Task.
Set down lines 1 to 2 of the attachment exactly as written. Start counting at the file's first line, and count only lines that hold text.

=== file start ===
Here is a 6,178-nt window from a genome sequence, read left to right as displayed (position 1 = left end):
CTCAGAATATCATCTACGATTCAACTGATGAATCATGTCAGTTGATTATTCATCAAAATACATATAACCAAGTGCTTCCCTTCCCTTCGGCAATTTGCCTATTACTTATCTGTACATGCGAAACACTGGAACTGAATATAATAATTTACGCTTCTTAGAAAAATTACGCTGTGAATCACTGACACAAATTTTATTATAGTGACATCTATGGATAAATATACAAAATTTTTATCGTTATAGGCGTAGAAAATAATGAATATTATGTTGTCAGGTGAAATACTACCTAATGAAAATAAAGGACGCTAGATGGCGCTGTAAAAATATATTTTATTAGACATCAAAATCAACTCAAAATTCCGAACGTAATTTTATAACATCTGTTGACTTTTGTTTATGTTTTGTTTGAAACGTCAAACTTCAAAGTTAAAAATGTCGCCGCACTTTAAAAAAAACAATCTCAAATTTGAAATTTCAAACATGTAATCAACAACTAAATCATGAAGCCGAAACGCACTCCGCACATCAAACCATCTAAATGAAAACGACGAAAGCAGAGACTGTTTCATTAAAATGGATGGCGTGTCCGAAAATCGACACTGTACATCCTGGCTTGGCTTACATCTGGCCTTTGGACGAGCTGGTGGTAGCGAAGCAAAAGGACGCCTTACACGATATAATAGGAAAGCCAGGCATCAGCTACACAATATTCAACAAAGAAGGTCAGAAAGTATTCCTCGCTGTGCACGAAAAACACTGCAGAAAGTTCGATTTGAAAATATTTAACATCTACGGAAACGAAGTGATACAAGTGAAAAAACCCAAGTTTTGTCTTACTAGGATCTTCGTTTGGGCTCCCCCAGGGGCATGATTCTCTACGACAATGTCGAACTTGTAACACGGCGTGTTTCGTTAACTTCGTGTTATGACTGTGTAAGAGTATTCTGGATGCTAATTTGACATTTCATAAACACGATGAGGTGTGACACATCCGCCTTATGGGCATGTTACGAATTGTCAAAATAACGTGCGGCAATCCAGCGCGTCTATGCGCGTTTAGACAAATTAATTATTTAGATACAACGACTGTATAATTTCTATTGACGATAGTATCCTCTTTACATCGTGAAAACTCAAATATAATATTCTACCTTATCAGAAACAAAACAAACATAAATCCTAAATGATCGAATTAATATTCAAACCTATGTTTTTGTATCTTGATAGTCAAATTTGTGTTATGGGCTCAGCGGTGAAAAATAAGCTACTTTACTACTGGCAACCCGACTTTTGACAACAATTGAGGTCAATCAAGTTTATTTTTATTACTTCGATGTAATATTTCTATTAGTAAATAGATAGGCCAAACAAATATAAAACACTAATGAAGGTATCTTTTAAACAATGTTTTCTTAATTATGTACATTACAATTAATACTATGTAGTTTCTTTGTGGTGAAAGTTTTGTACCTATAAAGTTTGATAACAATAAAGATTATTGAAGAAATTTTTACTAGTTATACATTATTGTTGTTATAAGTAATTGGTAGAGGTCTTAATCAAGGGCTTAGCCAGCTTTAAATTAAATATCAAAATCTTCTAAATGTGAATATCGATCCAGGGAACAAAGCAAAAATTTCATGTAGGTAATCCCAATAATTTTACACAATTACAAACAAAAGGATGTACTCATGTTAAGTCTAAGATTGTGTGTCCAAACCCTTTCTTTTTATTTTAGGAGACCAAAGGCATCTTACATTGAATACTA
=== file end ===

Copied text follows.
Here is a 6,178-nt window from a genome sequence, read left to right as displayed (position 1 = left end):
CTCAGAATATCATCTACGATTCAACTGATGAATCATGTCAGTTGATTATTCATCAAAATACATATAACCAAGTGCTTCCCTTCCCTTCGGCAATTTGCCTATTACTTATCTGTACATGCGAAACACTGGAACTGAATATAATAATTTACGCTTCTTAGAAAAATTACGCTGTGAATCACTGACACAAATTTTATTATAGTGACATCTATGGATAAATATACAAAATTTTTATCGTTATAGGCGTAGAAAATAATGAATATTATGTTGTCAGGTGAAATACTACCTAATGAAAATAAAGGACGCTAGATGGCGCTGTAAAAATATATTTTATTAGACATCAAAATCAACTCAAAATTCCGAACGTAATTTTATAACATCTGTTGACTTTTGTTTATGTTTTGTTTGAAACGTCAAACTTCAAAGTTAAAAATGTCGCCGCACTTTAAAAAAAACAATCTCAAATTTGAAATTTCAAACATGTAATCAACAACTAAATCATGAAGCCGAAACGCACTCCGCACATCAAACCATCTAAATGAAAACGACGAAAGCAGAGACTGTTTCATTAAAATGGATGGCGTGTCCGAAAATCGACACTGTACATCCTGGCTTGGCTTACATCTGGCCTTTGGACGAGCTGGTGGTAGCGAAGCAAAAGGACGCCTTACACGATATAATAGGAAAGCCAGGCATCAGCTACACAATATTCAACAAAGAAGGTCAGAAAGTATTCCTCGCTGTGCACGAAAAACACTGCAGAAAGTTCGATTTGAAAATATTTAACATCTACGGAAACGAAGTGATACAAGTGAAAAAACCCAAGTTTTGTCTTACTAGGATCTTCGTTTGGGCTCCCCCAGGGGCATGATTCTCTACGACAATGTCGAACTTGTAACACGGCGTGTTTCGTTAACTTCGTGTTATGACTGTGTAAGAGTATTCTGGATGCTAATTTGACATTTCATAAACACGATGAGGTGTGACACATCCGCCTTATGGGCATGTTACGAATTGTCAAAATAACGTGCGGCAATCCAGCGCGTCTATGCGCGTTTAGACAAATTAATTATTTAGATACAACGACTGTATAATTTCTATTGACGATAGTATCCTCTTTACATCGTGAAAACTCAAATATAATATTCTACCTTATCAGAAACAAAACAAACATAAATCCTAAATGATCGAATTAATATTCAAACCTATGTTTTTGTATCTTGATAGTCAAATTTGTGTTATGGGCTCAGCGGTGAAAAATAAGCTACTTTACTACTGGCAACCCGACTTTTGACAACAATTGAGGTCAATCAAGTTTATTTTTATTACTTCGATGTAATATTTCTATTAGTAAATAGATAGGCCAAACAAATATAAAACACTAATGAAGGTATCTTTTAAACAATGTTTTCTTAATTATGTACATTACAATTAATACTATGTAGTTTCTTTGTGGTGAAAGTTTTGTACCTATAAAGTTTGATAACAATAAAGATTATTGAAGAAATTTTTACTAGTTATACATTATTGTTGTTATAAGTAATTGGTAGAGGTCTTAATCAAGGGCTTAGCCAGCTTTAAATTAAATATCAAAATCTTCTAAATGTGAATATCGATCCAGGGAACAAAGCAAAAATTTCATGTAGGTAATCCCAATAATTTTACACAATTACAAACAAAAGGATGTACTCATGTTAAGTCTAAGATTGTGTGTCCAAACCCTTTCTTTTTATTTTAGGAGACCAAAGGCATCTTACATTGAATACTA